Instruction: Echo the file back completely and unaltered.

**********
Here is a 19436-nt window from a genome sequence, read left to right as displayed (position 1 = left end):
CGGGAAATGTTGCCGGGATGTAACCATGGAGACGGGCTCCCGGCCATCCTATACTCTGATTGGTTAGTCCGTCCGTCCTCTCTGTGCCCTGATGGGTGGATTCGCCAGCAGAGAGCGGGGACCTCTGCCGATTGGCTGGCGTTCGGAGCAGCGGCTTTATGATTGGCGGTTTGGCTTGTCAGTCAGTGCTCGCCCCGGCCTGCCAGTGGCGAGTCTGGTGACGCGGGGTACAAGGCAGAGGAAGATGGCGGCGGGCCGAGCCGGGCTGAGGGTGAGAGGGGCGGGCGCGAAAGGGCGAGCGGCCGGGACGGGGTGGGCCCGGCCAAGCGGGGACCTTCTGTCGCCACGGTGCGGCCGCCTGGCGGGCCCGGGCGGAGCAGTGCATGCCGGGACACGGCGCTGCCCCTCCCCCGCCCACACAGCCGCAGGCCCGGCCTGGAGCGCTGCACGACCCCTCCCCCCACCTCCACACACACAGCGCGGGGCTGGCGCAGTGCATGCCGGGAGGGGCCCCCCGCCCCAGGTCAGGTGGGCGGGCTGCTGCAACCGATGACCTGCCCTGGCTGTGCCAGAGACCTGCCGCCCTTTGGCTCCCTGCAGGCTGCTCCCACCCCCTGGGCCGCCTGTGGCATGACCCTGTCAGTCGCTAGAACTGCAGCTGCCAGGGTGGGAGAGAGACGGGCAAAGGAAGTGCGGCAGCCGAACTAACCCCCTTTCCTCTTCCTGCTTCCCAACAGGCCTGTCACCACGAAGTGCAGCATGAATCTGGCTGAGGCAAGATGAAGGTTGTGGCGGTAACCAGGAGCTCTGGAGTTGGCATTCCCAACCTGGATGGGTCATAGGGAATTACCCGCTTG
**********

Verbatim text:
Here is a 19436-nt window from a genome sequence, read left to right as displayed (position 1 = left end):
CGGGAAATGTTGCCGGGATGTAACCATGGAGACGGGCTCCCGGCCATCCTATACTCTGATTGGTTAGTCCGTCCGTCCTCTCTGTGCCCTGATGGGTGGATTCGCCAGCAGAGAGCGGGGACCTCTGCCGATTGGCTGGCGTTCGGAGCAGCGGCTTTATGATTGGCGGTTTGGCTTGTCAGTCAGTGCTCGCCCCGGCCTGCCAGTGGCGAGTCTGGTGACGCGGGGTACAAGGCAGAGGAAGATGGCGGCGGGCCGAGCCGGGCTGAGGGTGAGAGGGGCGGGCGCGAAAGGGCGAGCGGCCGGGACGGGGTGGGCCCGGCCAAGCGGGGACCTTCTGTCGCCACGGTGCGGCCGCCTGGCGGGCCCGGGCGGAGCAGTGCATGCCGGGACACGGCGCTGCCCCTCCCCCGCCCACACAGCCGCAGGCCCGGCCTGGAGCGCTGCACGACCCCTCCCCCCACCTCCACACACACAGCGCGGGGCTGGCGCAGTGCATGCCGGGAGGGGCCCCCCGCCCCAGGTCAGGTGGGCGGGCTGCTGCAACCGATGACCTGCCCTGGCTGTGCCAGAGACCTGCCGCCCTTTGGCTCCCTGCAGGCTGCTCCCACCCCCTGGGCCGCCTGTGGCATGACCCTGTCAGTCGCTAGAACTGCAGCTGCCAGGGTGGGAGAGAGACGGGCAAAGGAAGTGCGGCAGCCGAACTAACCCCCTTTCCTCTTCCTGCTTCCCAACAGGCCTGTCACCACGAAGTGCAGCATGAATCTGGCTGAGGCAAGATGAAGGTTGTGGCGGTAACCAGGAGCTCTGGAGTTGGCATTCCCAACCTGGATGGGTCATAGGGAATTACCCGCTTG